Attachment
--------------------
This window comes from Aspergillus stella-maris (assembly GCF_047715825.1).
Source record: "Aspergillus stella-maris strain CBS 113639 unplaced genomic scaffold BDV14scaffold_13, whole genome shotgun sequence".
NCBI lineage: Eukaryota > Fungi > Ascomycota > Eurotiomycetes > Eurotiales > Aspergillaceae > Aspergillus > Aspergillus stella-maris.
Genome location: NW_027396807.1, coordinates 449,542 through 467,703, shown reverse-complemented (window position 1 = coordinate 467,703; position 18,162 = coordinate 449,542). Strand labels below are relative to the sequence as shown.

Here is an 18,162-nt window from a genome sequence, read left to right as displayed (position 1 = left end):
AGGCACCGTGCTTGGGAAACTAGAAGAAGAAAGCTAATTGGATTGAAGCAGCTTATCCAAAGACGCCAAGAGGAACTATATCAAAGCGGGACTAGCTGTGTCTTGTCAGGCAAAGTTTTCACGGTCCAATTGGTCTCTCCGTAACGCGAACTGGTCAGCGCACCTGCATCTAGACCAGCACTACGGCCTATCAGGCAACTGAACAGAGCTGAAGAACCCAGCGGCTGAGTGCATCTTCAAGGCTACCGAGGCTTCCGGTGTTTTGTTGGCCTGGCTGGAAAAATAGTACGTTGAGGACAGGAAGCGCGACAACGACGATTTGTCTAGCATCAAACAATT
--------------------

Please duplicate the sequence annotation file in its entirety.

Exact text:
This window comes from Aspergillus stella-maris (assembly GCF_047715825.1).
Source record: "Aspergillus stella-maris strain CBS 113639 unplaced genomic scaffold BDV14scaffold_13, whole genome shotgun sequence".
NCBI lineage: Eukaryota > Fungi > Ascomycota > Eurotiomycetes > Eurotiales > Aspergillaceae > Aspergillus > Aspergillus stella-maris.
Genome location: NW_027396807.1, coordinates 449,542 through 467,703, shown reverse-complemented (window position 1 = coordinate 467,703; position 18,162 = coordinate 449,542). Strand labels below are relative to the sequence as shown.

Here is an 18,162-nt window from a genome sequence, read left to right as displayed (position 1 = left end):
AGGCACCGTGCTTGGGAAACTAGAAGAAGAAAGCTAATTGGATTGAAGCAGCTTATCCAAAGACGCCAAGAGGAACTATATCAAAGCGGGACTAGCTGTGTCTTGTCAGGCAAAGTTTTCACGGTCCAATTGGTCTCTCCGTAACGCGAACTGGTCAGCGCACCTGCATCTAGACCAGCACTACGGCCTATCAGGCAACTGAACAGAGCTGAAGAACCCAGCGGCTGAGTGCATCTTCAAGGCTACCGAGGCTTCCGGTGTTTTGTTGGCCTGGCTGGAAAAATAGTACGTTGAGGACAGGAAGCGCGACAACGACGATTTGTCTAGCATCAAACAATT